J Dilla was an Detroit-based producer and rapper who rose to fame during the late 1990s, and is known for his work with many prominent artists such as De La Soul, Busta Rhymes, A Tribe Called Quest, MF Doom, The Roots, and many others. He is widely regarded as one of the most influential artists in the genre.
Donuts was J Dilla’s ninth studio album, released in February 2006, only three days before he passed away from what was reported to be a cardiac arrest – he was allegedly also suffering from a rare blood-clotting disease, as well as lupus. Dilla recorded the majority of the tracks heard on Donuts whilst still in hospital.
Dilla was a prolific sampler, and had a sizable vinyl collection at a very young age – this can be heard on the album, where he samples a range artists, from big names like Frank Zappa to the more obscure like Joeski Love. All of it is done with supreme precision, manipulating the tracks to make them, at often times, the complete opposite of what they were before, whilst still making it sound like the samples were meant to be there. The drums are punctual, never lacking to provide a spine to a track, and yet the klaxon alarms throughout the album wrench you back to reality before you get too focused on them.
Throughout the album he explores plenty of sounds, there’s no one core theme that’s followed even though Dilla samples mostly from soul music, and so every track you listen to will have nuanced differences which you’ll pick up on, yet the tracks seem to flow together. There’s rarely a moment where the songs don’t flow into each other.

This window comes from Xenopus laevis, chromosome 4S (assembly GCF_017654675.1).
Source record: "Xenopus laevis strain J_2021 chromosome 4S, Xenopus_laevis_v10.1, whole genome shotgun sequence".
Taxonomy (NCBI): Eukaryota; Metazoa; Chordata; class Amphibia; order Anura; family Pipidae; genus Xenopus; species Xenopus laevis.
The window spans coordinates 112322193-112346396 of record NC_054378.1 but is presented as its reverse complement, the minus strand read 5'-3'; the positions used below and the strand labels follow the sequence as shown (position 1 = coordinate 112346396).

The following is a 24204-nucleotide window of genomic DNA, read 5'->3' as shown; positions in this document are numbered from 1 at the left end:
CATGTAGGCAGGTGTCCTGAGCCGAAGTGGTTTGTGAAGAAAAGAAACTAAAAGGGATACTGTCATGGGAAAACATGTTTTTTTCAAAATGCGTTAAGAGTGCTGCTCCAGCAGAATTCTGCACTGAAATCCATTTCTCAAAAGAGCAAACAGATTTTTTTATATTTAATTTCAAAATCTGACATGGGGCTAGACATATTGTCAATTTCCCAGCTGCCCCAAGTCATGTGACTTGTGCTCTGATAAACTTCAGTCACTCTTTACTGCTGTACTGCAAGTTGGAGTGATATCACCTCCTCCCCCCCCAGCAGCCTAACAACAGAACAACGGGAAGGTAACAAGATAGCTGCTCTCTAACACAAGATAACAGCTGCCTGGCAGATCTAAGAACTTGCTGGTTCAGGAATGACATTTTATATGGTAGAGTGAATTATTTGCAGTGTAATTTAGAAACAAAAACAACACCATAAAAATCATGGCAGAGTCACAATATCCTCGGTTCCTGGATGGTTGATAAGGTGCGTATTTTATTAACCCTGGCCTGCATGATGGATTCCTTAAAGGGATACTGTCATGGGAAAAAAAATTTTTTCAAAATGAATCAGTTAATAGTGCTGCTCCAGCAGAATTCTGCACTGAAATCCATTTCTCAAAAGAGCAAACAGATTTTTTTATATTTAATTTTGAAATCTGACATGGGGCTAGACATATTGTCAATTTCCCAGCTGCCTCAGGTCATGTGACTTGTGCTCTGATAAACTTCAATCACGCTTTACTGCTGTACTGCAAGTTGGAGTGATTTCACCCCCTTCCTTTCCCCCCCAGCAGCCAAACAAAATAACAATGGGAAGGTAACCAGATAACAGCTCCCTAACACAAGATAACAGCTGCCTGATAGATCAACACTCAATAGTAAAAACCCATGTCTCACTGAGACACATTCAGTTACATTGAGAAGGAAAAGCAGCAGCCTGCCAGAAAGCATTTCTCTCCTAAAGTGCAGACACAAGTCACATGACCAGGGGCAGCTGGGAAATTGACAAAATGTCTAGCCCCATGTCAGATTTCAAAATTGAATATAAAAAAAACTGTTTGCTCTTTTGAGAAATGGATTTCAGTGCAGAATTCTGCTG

The track ‘Lightworks’ is a standout, an eerie adventure splashed with spacey sounds throughout, the klaxon alarms making an appearance, and J Dilla’s adlibbing providing an underground polish to it. The sample, although clearly from a late 50s/early 60s upbeat song, takes on a much more minor sense of it’s own as it travels from ear to ear. The slight pitch shifts in the main sample provide a sense of uncomfortableness during the track. MF Doom went on to use this beat on his album Born Like This.
My favourite track of the album is the penultimate ‘Last Donut of the Night’. The heart-wrenching sample of The Moments’ ‘To You With Love’ providing a sadness that most instrumentals cannot – that most if not all hip-hop instruments can definitely not.
A seminal album, a must listen to.
This article was written by Mo Hafeez